As the Dead Prey Upon Us

by Charles Olson

Charles Olson

As the dead prey upon us,
they are the dead in ourselves,
awake, my sleeping ones, I cry out to you,
disentangle the nets of being!

I pushed my car, it had been sitting so long unused.
I thought the tires looked as though they only needed air.
But suddenly the huge underbody was above me, and the rear tires
were masses of rubber and thread variously clinging together

as were the dead souls in the living room, gathered
about my mother, some of them taking care to pass
beneath the beam of the movie projector, some record
playing on the victrola, and all of them
desperate with the tawdriness of their life in hell

I turned to the young man on my right and asked, “How is it,
there?” And he begged me protestingly don’t ask, we are poor
poor. And the whole room was suddenly posters and presentations
of brake linings and other automotive accessories, cardboard
displays, the dead roaming from one to another
as bored back in life as they are in hell, poor and doomed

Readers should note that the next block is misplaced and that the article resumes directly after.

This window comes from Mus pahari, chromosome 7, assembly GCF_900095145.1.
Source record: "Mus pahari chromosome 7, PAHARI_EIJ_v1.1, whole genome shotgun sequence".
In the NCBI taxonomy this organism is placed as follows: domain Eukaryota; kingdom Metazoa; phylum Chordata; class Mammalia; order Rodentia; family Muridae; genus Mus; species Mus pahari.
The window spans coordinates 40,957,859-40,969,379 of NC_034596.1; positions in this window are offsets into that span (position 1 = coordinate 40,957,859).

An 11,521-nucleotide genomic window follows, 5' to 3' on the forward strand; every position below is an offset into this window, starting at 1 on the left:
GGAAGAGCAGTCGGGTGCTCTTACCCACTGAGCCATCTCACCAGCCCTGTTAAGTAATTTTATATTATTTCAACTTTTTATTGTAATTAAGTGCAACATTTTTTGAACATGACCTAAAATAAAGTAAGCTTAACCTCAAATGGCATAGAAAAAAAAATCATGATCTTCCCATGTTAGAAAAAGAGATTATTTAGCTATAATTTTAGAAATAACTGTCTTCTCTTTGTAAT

to mere equipments

my mother, as alive as ever she was, asleep
when I entered the house as I often found her in a rocker
under the lamp, and awaking, as I came up to her, as she ever had

I found out she returns to the house once a week, and with her
the throng of the unknown young who center on her as much in death
as other like suited and dressed people did in life

O the dead!

and the Indian woman and I
enabled the blue deer
to walk

and the blue deer talked,
in the next room,
a Negro talk

it was like walking a jackass,
and its talk
was the pressing gabber of gammers
of old women

and we helped walk it around the room
because it was seeking socks
or shoes for its hooves
now that it was acquiring

human possibilities

In the five hindrances men and angels
stay caught in the net, in the immense nets
which spread out across each plane of being, the multiple nets
which hamper at each step of the ladders as the angels
and the demons
and men
go up and down

Walk the jackass
Hear the victrola
Let the automobile
be tucked into a corner of the white fence
when it is a white chair. Purity

is only an instant of being, the trammels


In the five hindrances, perfection
is hidden
I shall get
to the place
10 minutes late.

It will be 20 minutes